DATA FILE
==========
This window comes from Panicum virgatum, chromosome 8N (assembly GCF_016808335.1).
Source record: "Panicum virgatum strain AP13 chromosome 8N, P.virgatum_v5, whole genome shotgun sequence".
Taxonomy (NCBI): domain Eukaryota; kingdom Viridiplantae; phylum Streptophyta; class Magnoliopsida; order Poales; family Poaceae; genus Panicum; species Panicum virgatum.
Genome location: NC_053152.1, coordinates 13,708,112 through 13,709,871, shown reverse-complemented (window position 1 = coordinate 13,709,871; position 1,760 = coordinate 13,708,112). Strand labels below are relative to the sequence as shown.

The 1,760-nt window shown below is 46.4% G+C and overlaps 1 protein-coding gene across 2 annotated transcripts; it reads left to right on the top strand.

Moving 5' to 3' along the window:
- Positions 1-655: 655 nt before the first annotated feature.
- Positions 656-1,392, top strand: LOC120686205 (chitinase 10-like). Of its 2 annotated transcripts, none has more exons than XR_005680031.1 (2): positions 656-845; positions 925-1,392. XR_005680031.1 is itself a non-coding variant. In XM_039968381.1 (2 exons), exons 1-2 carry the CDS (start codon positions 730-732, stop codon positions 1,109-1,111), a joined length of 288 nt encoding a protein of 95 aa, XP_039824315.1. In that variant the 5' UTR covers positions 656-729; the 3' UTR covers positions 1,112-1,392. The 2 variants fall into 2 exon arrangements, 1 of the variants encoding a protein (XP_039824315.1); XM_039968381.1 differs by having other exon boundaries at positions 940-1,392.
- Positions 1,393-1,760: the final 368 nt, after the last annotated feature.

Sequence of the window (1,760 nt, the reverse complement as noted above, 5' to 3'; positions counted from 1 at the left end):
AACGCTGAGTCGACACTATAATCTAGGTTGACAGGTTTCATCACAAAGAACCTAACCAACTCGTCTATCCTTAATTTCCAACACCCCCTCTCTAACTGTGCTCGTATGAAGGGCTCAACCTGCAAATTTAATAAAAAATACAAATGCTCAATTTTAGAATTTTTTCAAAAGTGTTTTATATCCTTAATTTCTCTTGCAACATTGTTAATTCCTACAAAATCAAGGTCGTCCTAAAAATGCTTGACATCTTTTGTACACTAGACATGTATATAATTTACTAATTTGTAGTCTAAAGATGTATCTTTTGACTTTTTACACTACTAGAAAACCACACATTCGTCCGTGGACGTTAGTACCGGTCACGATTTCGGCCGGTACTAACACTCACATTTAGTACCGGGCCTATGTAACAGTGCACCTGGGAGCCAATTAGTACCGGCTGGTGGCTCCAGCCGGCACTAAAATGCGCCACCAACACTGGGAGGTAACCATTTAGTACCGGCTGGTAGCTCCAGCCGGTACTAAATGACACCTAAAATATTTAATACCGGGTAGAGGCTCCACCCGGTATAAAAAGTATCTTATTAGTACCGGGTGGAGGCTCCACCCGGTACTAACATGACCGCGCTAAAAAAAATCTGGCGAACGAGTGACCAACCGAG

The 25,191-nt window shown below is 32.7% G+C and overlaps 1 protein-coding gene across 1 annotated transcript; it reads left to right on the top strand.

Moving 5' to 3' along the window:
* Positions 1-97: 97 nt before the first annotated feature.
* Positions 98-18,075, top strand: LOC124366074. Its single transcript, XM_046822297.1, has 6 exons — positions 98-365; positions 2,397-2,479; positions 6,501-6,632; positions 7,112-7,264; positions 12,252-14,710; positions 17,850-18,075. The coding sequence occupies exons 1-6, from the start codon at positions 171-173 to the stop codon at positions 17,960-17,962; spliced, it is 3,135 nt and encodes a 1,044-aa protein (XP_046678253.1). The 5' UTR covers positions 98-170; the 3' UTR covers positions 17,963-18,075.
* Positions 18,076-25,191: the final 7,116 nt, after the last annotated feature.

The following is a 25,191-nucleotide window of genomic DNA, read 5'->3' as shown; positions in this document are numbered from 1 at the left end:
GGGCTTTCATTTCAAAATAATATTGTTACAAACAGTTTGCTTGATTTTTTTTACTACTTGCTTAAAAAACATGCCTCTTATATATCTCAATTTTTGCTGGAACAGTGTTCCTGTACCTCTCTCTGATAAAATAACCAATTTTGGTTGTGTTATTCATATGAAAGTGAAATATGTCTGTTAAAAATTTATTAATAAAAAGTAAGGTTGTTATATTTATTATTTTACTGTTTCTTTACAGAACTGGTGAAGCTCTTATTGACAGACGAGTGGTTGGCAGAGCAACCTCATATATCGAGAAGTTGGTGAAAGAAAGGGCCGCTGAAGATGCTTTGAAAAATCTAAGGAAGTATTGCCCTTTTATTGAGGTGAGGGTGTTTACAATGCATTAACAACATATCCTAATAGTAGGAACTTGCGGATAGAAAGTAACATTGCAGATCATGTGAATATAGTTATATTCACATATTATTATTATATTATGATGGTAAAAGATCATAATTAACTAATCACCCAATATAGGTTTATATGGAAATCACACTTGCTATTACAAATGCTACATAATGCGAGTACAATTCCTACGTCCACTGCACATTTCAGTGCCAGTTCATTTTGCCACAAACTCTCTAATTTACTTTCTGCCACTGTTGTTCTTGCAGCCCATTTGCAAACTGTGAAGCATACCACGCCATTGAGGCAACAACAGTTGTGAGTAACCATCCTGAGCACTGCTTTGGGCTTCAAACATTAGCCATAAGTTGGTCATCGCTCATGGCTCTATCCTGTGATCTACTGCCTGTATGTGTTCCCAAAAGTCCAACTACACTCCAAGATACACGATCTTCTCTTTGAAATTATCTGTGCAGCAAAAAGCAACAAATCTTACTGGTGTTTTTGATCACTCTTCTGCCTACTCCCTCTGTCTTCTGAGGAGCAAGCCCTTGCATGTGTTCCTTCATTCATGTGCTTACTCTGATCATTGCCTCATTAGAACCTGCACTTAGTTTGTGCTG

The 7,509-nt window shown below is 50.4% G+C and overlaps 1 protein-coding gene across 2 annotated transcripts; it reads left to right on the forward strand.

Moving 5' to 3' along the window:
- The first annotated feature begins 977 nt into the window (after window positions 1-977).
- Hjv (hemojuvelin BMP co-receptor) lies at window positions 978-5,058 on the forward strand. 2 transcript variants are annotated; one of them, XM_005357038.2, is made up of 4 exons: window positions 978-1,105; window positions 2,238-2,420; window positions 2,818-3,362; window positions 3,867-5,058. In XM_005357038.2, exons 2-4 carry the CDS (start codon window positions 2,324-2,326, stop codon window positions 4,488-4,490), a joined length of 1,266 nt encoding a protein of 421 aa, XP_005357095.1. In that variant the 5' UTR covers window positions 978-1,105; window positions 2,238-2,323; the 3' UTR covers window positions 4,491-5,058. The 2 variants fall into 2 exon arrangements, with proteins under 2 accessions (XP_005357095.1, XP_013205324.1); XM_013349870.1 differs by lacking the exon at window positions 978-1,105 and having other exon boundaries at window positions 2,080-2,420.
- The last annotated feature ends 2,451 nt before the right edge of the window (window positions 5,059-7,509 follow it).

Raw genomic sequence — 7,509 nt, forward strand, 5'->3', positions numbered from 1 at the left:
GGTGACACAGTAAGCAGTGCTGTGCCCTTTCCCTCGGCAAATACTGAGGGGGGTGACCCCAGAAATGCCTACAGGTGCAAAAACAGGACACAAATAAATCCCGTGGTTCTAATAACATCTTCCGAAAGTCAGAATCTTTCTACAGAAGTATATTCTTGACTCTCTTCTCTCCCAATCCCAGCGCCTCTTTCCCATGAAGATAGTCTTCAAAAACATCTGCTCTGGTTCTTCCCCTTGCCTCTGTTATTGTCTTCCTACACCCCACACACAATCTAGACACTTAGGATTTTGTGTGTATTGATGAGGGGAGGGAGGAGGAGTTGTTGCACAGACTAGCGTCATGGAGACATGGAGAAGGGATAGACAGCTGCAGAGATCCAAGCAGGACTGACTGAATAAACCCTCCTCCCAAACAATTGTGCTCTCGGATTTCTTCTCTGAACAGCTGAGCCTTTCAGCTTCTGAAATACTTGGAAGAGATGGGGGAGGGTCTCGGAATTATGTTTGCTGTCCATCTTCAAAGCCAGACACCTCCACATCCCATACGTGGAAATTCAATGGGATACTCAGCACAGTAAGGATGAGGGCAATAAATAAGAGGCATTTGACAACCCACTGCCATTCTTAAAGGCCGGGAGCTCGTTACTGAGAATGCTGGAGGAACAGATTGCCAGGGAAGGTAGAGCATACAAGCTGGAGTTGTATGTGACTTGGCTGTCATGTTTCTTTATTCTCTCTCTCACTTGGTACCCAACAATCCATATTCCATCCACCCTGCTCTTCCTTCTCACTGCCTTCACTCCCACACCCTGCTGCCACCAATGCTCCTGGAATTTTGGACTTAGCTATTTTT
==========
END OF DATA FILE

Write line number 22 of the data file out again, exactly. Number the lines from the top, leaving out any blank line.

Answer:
- Hjv (hemojuvelin BMP co-receptor) lies at window positions 978-5,058 on the forward strand. 2 transcript variants are annotated; one of them, XM_005357038.2, is made up of 4 exons: window positions 978-1,105; window positions 2,238-2,420; window positions 2,818-3,362; window positions 3,867-5,058. In XM_005357038.2, exons 2-4 carry the CDS (start codon window positions 2,324-2,326, stop codon window positions 4,488-4,490), a joined length of 1,266 nt encoding a protein of 421 aa, XP_005357095.1. In that variant the 5' UTR covers window positions 978-1,105; window positions 2,238-2,323; the 3' UTR covers window positions 4,491-5,058. The 2 variants fall into 2 exon arrangements, with proteins under 2 accessions (XP_005357095.1, XP_013205324.1); XM_013349870.1 differs by lacking the exon at window positions 978-1,105 and having other exon boundaries at window positions 2,080-2,420.